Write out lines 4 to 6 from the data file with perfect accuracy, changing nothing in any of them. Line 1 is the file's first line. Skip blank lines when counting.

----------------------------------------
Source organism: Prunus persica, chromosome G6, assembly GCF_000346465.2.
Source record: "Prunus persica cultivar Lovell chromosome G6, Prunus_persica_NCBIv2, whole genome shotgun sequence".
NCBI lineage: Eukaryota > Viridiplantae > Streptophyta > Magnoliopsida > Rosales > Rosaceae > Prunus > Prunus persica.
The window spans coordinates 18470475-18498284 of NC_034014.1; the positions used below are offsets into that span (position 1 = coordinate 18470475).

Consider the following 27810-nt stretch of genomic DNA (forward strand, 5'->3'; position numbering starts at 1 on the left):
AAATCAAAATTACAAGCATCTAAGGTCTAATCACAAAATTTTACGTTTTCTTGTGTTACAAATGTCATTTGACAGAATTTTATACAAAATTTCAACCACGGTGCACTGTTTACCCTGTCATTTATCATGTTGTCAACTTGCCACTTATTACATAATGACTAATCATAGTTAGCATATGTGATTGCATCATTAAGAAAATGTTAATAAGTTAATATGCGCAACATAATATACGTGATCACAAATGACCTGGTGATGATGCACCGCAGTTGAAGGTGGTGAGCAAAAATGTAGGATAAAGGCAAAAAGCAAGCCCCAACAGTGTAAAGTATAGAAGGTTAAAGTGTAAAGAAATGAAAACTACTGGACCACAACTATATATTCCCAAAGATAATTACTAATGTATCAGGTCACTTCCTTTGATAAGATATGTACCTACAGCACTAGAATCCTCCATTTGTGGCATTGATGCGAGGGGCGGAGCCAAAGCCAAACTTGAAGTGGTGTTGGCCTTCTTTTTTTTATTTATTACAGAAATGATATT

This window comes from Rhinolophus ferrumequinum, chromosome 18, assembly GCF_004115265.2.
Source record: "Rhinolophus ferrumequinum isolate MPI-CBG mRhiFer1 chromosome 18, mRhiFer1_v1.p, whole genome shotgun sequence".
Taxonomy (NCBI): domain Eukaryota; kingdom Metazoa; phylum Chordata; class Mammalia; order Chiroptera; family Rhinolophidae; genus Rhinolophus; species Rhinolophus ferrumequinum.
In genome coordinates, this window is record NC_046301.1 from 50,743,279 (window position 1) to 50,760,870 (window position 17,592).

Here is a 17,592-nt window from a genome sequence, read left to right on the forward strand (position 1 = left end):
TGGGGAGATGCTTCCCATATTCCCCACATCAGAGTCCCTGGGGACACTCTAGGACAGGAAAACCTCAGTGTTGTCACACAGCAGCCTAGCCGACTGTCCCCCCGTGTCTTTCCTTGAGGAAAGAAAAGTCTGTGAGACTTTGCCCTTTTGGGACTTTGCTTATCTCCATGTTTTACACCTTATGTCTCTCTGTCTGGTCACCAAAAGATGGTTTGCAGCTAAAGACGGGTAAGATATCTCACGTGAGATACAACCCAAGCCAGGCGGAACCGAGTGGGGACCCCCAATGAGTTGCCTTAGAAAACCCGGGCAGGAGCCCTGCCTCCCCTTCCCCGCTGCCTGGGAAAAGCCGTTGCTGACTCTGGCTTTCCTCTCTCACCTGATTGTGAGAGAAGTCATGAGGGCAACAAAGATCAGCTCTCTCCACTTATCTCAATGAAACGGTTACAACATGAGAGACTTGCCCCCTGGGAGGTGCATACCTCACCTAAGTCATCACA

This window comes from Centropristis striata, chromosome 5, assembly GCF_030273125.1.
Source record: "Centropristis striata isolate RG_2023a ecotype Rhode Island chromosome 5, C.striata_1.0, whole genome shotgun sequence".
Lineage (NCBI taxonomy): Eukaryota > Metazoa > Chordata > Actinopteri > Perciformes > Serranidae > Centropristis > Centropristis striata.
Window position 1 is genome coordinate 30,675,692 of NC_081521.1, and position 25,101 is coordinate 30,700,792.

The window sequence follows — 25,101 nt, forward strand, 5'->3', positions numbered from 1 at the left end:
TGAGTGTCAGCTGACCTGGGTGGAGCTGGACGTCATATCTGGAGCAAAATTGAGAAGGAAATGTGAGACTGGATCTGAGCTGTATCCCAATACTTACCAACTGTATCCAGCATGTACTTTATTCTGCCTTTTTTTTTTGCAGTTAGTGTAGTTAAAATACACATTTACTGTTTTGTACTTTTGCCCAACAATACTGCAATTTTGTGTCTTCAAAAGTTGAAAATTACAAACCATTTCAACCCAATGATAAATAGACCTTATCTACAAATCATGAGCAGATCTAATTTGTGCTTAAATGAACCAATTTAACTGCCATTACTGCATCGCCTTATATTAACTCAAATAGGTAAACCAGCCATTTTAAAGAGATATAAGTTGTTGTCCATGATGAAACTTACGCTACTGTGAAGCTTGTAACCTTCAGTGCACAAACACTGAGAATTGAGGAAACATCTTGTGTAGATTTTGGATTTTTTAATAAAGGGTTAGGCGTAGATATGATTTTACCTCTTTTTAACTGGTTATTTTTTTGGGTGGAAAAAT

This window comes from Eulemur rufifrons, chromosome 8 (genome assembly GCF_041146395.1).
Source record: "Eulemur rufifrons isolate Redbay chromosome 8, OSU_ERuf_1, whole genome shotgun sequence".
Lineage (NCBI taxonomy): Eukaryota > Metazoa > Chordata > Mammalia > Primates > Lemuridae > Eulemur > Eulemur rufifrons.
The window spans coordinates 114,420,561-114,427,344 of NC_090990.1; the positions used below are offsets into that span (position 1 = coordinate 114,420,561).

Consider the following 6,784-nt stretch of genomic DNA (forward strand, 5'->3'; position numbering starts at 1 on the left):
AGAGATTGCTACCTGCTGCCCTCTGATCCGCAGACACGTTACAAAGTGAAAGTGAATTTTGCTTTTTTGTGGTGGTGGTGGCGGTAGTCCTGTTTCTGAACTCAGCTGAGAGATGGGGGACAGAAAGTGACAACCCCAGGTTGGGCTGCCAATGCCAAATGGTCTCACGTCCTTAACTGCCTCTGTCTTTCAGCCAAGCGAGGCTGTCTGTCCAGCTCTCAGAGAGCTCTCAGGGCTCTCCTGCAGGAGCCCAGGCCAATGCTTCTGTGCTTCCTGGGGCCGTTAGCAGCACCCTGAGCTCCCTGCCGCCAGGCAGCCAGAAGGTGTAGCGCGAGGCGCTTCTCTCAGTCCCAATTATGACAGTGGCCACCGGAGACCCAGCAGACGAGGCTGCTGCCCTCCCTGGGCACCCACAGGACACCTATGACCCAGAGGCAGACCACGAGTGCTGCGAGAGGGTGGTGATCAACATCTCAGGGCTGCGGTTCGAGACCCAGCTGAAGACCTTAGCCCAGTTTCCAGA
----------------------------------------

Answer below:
The window spans coordinates 18470475-18498284 of NC_034014.1; the positions used below are offsets into that span (position 1 = coordinate 18470475).

Consider the following 27810-nt stretch of genomic DNA (forward strand, 5'->3'; position numbering starts at 1 on the left):
AAATCAAAATTACAAGCATCTAAGGTCTAATCACAAAATTTTACGTTTTCTTGTGTTACAAATGTCATTTGACAGAATTTTATACAAAATTTCAACCACGGTGCACTGTTTACCCTGTCATTTATCATGTTGTCAACTTGCCACTTATTACATAATGACTAATCATAGTTAGCATATGTGATTGCATCATTAAGAAAATGTTAATAAGTTAATATGCGCAACATAATATACGTGATCACAAATGACCTGGTGATGATGCACCGCAGTTGAAGGTGGTGAGCAAAAATGTAGGATAAAGGCAAAAAGCAAGCCCCAACAGTGTAAAGTATAGAAGGTTAAAGTGTAAAGAAATGAAAACTACTGGACCACAACTATATATTCCCAAAGATAATTACTAATGTATCAGGTCACTTCCTTTGATAAGATATGTACCTACAGCACTAGAATCCTCCATTTGTGGCATTGATGCGAGGGGCGGAGCCAAAGCCAAACTTGAAGTGGTGTTGGCCTTCTTTTTTTTATTTATTACAGAAATGATATT